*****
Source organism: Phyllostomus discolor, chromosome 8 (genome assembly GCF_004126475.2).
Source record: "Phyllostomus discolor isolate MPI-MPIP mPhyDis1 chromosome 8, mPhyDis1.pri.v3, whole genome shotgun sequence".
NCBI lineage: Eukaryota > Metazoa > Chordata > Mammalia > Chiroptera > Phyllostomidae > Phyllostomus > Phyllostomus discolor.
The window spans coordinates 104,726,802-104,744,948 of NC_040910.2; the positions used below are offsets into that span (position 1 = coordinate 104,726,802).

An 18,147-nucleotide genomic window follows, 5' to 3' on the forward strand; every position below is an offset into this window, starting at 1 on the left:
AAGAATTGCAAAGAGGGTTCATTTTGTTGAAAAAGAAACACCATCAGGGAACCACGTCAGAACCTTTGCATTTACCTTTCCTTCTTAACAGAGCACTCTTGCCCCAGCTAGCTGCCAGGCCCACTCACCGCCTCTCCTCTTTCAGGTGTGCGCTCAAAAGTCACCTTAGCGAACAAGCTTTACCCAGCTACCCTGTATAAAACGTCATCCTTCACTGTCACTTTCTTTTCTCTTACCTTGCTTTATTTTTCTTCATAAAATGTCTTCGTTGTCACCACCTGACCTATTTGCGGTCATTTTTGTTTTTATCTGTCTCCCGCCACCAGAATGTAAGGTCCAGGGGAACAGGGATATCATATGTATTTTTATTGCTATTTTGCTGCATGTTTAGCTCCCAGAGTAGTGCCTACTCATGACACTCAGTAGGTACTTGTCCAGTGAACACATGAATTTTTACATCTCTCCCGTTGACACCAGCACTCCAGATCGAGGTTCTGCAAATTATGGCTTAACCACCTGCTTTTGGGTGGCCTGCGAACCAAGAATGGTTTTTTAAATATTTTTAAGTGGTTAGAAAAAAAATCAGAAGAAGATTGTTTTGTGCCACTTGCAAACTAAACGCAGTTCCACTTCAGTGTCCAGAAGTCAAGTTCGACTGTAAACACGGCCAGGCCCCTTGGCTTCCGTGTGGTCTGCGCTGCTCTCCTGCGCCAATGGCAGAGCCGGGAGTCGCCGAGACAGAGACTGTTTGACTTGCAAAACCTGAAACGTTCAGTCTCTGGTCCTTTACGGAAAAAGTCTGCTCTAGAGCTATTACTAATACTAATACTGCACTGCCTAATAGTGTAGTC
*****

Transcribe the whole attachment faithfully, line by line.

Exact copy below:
Source organism: Phyllostomus discolor, chromosome 8 (genome assembly GCF_004126475.2).
Source record: "Phyllostomus discolor isolate MPI-MPIP mPhyDis1 chromosome 8, mPhyDis1.pri.v3, whole genome shotgun sequence".
NCBI lineage: Eukaryota > Metazoa > Chordata > Mammalia > Chiroptera > Phyllostomidae > Phyllostomus > Phyllostomus discolor.
The window spans coordinates 104,726,802-104,744,948 of NC_040910.2; the positions used below are offsets into that span (position 1 = coordinate 104,726,802).

An 18,147-nucleotide genomic window follows, 5' to 3' on the forward strand; every position below is an offset into this window, starting at 1 on the left:
AAGAATTGCAAAGAGGGTTCATTTTGTTGAAAAAGAAACACCATCAGGGAACCACGTCAGAACCTTTGCATTTACCTTTCCTTCTTAACAGAGCACTCTTGCCCCAGCTAGCTGCCAGGCCCACTCACCGCCTCTCCTCTTTCAGGTGTGCGCTCAAAAGTCACCTTAGCGAACAAGCTTTACCCAGCTACCCTGTATAAAACGTCATCCTTCACTGTCACTTTCTTTTCTCTTACCTTGCTTTATTTTTCTTCATAAAATGTCTTCGTTGTCACCACCTGACCTATTTGCGGTCATTTTTGTTTTTATCTGTCTCCCGCCACCAGAATGTAAGGTCCAGGGGAACAGGGATATCATATGTATTTTTATTGCTATTTTGCTGCATGTTTAGCTCCCAGAGTAGTGCCTACTCATGACACTCAGTAGGTACTTGTCCAGTGAACACATGAATTTTTACATCTCTCCCGTTGACACCAGCACTCCAGATCGAGGTTCTGCAAATTATGGCTTAACCACCTGCTTTTGGGTGGCCTGCGAACCAAGAATGGTTTTTTAAATATTTTTAAGTGGTTAGAAAAAAAATCAGAAGAAGATTGTTTTGTGCCACTTGCAAACTAAACGCAGTTCCACTTCAGTGTCCAGAAGTCAAGTTCGACTGTAAACACGGCCAGGCCCCTTGGCTTCCGTGTGGTCTGCGCTGCTCTCCTGCGCCAATGGCAGAGCCGGGAGTCGCCGAGACAGAGACTGTTTGACTTGCAAAACCTGAAACGTTCAGTCTCTGGTCCTTTACGGAAAAAGTCTGCTCTAGAGCTATTACTAATACTAATACTGCACTGCCTAATAGTGTAGTC